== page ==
Relief over the new federal budget deal has turned to cynicism almost overnight, with many saying that Washington has merely kicked its problem down the road.

But Jonathan Gruber, a respected health economist from MIT, suggests there's a solution down that road -- if Congress is willing to tackle health policy for the second time in three years. His suggestion: Change the tax deduction that employers get for offering their workers health insurance.

Lawmakers have long considered it untouchable, for fear they would jeopardize a system that provides 60 percent of Americans with their health insurance. Along with the mortgage-interest deduction, it's one of the biggest and most popular federal tax breaks.

But Gruber says that most employers wouldn't drop the benefit simply because of a change in the tax code. In a recent essay published by the National Bureau of Economic Research, he estimates that only about 10 percent of people with employer-paid coverage would lose it if the deduction disappeared. Phase it in slowly, and the impact would be even less.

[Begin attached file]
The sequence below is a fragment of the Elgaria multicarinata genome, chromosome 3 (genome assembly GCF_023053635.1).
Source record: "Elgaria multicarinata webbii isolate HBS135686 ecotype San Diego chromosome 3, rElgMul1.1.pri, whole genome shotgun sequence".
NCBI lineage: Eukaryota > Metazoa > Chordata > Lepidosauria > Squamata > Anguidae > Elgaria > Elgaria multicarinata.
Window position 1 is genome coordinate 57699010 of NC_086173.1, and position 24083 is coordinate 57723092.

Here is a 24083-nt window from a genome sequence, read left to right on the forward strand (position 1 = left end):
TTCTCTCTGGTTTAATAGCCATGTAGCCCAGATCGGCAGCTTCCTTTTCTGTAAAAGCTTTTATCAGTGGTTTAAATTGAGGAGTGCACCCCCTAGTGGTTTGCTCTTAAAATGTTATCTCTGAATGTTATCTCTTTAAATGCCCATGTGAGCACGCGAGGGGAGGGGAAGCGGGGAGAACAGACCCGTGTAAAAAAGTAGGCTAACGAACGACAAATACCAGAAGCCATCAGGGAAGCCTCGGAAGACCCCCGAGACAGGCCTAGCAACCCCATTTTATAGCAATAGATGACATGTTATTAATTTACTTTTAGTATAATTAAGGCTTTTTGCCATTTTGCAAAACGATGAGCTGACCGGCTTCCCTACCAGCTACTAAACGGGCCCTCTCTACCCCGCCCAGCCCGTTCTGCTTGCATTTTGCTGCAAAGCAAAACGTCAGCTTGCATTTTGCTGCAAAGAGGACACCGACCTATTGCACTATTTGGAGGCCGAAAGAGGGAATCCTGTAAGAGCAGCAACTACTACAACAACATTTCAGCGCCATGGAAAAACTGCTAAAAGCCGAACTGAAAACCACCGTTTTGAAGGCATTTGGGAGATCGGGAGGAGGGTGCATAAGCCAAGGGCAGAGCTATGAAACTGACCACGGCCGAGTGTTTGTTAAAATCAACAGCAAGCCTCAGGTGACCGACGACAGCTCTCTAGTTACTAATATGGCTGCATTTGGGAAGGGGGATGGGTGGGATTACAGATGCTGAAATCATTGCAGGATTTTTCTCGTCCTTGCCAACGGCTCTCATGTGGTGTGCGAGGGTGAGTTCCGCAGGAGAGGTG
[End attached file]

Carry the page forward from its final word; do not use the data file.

The revenue gains, however, would be eye-popping. Repealing that one deduction could raise more than $2 trillion over 10 years. That's twice the amount President Obama asked for in the recent deficit talks, three times what House Speaker John Boehner offered, and enough to stabilize the federal debt -- the holy grail of budget crusaders.

In theory, Republicans should like the plan: It closes a loophole rather than raising tax rates. Democrats should, too: The current system is highly regressive, meaning it favors high-income professionals over the working poor. Economists like it, as well: The tax break encourages employers to shift money from wages to fringe benefits and, as a result, may contribute to over-spending on health care.

A long shot? To be sure. But then, Gruber advised Mitt Romney on health reform in Massachusetts and Barack Obama in the White House -- and look what happened.